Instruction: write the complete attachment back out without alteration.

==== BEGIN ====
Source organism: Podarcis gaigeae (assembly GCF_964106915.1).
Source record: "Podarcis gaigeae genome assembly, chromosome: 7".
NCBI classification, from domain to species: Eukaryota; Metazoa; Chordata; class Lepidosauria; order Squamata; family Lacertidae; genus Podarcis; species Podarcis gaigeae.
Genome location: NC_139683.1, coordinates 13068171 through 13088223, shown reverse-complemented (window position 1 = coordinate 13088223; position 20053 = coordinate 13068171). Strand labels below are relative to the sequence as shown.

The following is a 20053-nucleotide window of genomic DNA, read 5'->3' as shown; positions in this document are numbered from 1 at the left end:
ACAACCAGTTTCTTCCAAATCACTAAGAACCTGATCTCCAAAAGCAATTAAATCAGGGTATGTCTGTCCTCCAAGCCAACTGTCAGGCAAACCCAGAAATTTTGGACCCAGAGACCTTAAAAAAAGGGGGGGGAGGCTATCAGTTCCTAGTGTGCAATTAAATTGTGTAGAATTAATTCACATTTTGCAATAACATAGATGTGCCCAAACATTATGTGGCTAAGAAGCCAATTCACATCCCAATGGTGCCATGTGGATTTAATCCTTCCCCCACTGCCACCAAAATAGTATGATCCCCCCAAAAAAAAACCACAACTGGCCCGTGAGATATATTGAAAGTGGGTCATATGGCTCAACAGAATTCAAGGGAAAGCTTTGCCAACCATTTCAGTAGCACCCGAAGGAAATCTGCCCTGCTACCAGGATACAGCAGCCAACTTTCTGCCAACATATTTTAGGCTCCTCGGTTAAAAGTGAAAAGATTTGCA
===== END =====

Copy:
Source organism: Podarcis gaigeae (assembly GCF_964106915.1).
Source record: "Podarcis gaigeae genome assembly, chromosome: 7".
NCBI classification, from domain to species: Eukaryota; Metazoa; Chordata; class Lepidosauria; order Squamata; family Lacertidae; genus Podarcis; species Podarcis gaigeae.
Genome location: NC_139683.1, coordinates 13068171 through 13088223, shown reverse-complemented (window position 1 = coordinate 13088223; position 20053 = coordinate 13068171). Strand labels below are relative to the sequence as shown.

The following is a 20053-nucleotide window of genomic DNA, read 5'->3' as shown; positions in this document are numbered from 1 at the left end:
ACAACCAGTTTCTTCCAAATCACTAAGAACCTGATCTCCAAAAGCAATTAAATCAGGGTATGTCTGTCCTCCAAGCCAACTGTCAGGCAAACCCAGAAATTTTGGACCCAGAGACCTTAAAAAAAGGGGGGGGAGGCTATCAGTTCCTAGTGTGCAATTAAATTGTGTAGAATTAATTCACATTTTGCAATAACATAGATGTGCCCAAACATTATGTGGCTAAGAAGCCAATTCACATCCCAATGGTGCCATGTGGATTTAATCCTTCCCCCACTGCCACCAAAATAGTATGATCCCCCCAAAAAAAAACCACAACTGGCCCGTGAGATATATTGAAAGTGGGTCATATGGCTCAACAGAATTCAAGGGAAAGCTTTGCCAACCATTTCAGTAGCACCCGAAGGAAATCTGCCCTGCTACCAGGATACAGCAGCCAACTTTCTGCCAACATATTTTAGGCTCCTCGGTTAAAAGTGAAAAGATTTGCA